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The way forward in a world wary of travel | World


July 14, 2020

As we step into a hazy future filled with uncertainty and an impending sense of doom, the world we once knew seems to be in the back of beyond.

And in these unstable and tense times, the one thing that will surely suffer a welt will be the future of travel.

As per a report by market research provider Euromonitor International, the travel and tourism industry is likely to suffer through the effects of the pandemic for another five to 10 years, bringing the entire industry on its knees. However, limited stretches of recovery are expected to drive the initial rebound in certain regions like domestic and short-haul travel.

We spoke to a number of experts in the field to get a glimpse of what the future looks like for travel enthusiasts waiting to plan their next vacation.

Consumer confidence comes crashing down:

The post-pandemic world would not just spiral the fear of health hazards but the dark clouds of financial instability will also take over.

Komail Naqvi, CEO and founder of Pakistan’s largest travel portal, FindMyAdventure

Komail Naqvi, CEO and founder of Pakistan’s largest travel portal, FindMyAdventure, gave his take on how his platform is trying to keep consumer confidence high while still being responsible for the type of experiences they can offer at a time like this.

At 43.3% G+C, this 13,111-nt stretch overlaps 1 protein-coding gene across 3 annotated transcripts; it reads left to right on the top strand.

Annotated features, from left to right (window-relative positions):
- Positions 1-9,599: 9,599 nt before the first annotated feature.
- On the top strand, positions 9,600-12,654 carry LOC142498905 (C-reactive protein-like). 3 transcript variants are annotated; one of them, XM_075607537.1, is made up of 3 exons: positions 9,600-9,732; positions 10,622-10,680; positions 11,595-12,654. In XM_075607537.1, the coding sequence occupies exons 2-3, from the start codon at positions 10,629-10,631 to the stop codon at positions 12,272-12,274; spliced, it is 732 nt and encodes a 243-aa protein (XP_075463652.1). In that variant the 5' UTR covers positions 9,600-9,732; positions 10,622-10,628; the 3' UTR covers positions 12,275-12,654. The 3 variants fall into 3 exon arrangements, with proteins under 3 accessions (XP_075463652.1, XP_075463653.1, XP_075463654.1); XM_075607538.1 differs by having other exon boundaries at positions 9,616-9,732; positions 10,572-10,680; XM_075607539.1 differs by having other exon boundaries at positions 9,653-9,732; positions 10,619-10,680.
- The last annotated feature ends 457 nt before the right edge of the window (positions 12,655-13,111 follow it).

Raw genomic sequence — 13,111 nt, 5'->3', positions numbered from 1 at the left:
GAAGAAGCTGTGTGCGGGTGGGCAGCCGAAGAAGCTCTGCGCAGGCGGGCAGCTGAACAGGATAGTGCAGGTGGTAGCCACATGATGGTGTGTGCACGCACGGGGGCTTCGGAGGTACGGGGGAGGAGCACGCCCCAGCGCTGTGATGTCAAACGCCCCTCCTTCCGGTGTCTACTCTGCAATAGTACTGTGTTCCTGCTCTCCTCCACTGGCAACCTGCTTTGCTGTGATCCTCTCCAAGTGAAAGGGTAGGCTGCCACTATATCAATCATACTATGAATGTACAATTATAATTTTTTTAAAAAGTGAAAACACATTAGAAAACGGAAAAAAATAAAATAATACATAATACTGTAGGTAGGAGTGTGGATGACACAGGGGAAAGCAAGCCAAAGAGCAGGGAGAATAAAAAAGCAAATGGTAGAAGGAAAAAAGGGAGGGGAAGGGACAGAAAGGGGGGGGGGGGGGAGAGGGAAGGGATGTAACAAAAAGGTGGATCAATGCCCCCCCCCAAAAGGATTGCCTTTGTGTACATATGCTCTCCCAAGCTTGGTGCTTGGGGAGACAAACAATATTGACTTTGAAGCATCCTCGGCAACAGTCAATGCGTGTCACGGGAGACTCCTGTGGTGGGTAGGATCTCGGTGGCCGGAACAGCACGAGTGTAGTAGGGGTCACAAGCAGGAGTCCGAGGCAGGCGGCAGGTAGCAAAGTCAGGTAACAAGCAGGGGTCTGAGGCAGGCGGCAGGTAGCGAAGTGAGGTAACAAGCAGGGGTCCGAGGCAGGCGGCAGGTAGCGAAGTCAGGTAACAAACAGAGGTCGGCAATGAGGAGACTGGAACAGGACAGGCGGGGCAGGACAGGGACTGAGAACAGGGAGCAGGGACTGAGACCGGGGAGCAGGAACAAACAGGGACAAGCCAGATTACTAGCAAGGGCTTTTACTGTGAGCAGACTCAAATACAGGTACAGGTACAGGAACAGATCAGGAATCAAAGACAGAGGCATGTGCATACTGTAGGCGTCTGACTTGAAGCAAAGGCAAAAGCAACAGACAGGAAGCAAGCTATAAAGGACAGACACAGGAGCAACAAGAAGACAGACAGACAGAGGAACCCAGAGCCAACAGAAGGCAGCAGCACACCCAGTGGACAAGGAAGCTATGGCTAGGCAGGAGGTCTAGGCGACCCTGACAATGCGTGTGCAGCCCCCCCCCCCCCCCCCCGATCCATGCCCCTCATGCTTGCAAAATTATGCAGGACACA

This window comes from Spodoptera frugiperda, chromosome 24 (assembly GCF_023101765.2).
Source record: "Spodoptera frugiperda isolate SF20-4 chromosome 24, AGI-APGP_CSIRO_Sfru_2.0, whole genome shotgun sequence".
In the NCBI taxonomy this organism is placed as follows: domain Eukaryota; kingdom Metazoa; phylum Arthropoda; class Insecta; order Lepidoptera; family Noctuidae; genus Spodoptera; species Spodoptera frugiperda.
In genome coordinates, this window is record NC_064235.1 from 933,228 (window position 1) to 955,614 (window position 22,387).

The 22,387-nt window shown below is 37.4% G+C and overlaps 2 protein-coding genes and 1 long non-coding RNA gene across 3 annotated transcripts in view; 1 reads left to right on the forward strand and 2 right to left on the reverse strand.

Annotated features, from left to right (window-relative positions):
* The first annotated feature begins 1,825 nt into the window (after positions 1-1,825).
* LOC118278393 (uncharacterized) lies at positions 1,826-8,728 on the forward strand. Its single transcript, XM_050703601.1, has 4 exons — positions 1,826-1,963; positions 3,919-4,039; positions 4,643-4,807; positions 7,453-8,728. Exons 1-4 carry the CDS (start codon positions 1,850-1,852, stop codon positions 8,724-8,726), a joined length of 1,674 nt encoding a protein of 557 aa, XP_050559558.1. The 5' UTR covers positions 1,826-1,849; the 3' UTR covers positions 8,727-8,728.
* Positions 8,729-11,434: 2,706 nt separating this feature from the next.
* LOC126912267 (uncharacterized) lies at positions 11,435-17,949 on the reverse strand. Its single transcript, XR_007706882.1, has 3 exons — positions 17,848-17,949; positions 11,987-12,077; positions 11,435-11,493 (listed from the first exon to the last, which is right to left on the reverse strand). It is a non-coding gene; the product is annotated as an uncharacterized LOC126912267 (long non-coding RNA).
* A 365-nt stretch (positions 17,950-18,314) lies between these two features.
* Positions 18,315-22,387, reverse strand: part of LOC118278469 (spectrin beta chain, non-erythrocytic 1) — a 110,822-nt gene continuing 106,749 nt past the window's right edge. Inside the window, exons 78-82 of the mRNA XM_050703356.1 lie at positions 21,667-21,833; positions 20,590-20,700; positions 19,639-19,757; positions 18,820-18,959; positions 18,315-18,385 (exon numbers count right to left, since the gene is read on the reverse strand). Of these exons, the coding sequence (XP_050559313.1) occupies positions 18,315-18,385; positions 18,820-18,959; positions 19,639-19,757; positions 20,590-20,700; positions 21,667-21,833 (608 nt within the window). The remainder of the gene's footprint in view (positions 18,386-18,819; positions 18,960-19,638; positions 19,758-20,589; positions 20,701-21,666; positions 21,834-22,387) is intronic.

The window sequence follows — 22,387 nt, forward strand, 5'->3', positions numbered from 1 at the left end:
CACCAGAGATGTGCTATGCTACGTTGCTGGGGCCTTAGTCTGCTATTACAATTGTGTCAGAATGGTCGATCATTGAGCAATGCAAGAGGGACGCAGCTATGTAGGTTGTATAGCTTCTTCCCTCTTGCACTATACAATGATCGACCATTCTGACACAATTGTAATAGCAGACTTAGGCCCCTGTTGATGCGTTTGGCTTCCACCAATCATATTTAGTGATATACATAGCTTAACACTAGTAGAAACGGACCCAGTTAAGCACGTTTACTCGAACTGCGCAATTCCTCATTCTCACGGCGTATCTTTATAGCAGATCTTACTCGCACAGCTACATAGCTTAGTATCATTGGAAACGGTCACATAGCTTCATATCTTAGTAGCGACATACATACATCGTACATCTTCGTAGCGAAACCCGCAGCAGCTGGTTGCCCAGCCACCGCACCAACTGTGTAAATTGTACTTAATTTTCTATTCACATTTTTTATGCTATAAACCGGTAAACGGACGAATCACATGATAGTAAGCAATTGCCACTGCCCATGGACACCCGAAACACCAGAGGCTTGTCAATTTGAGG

“We’ve been making active efforts to facilitate our customers with regards to queries and confusions, while constantly innovating and coming up with new experiences we can offer. Our top priority right now is to offer experiences that are safe,” he said.

“All of us, consumers and service providers alike, need to educate ourselves, behave responsibly, and prioritise health over recreation,” he added.

Local tourism plummets:

Pakistan’s tourism scene plunged after the pandemic as swiftly as it rose, driving many out of business, and leaving countless fearful of the times ahead.

Amtul Baweja and Fahad Tariq, the superstar duo behind the travel company Patangeer, walked us through the future of Pakistan’s tourism industry and how it can recuperate from the COVID-19 aftershock.

“After almost 20 years since 9/11, we had finally established our country to be safe for travel, which had created business and that is why we say, travel locally and support these tour guides and companies,” Tariq told Geo.tv.

Speaking about how the industry can rise once again, Baweja and Tariq stressed on the government’s efforts to spread awareness about precautionary measures that should be essential for travelling even years later.

Naqvi also gave his take and how FindMyAdventure is aiming to give back to the battered industry. “Tour guides and porters have found themselves struggling to make ends meet. We realised they needed help, which is when we started our Guide Fund, through which we managed to raise millions of rupees which went to families across Pakistan.”

Safaa Rauf, CEO of travel company Utopia Retreats and a prominent name in Pakistan’s digital marketing and blogging circles, laid out a plan that can bring us back on track: rehabilitation of cultural landmarks and a dedicated marketing team for the country’s tourism.

However, before we tread towards that, she also reminded us that, “First, we need to make sure the country is safe for international and local tourists. This means flattening the curve of COVID-19 cases.

“We, as a country and nation, have a lot to offer and can work towards growing our tourism sector,” Rauf told Geo.tv.

The industry pivots and pegs away: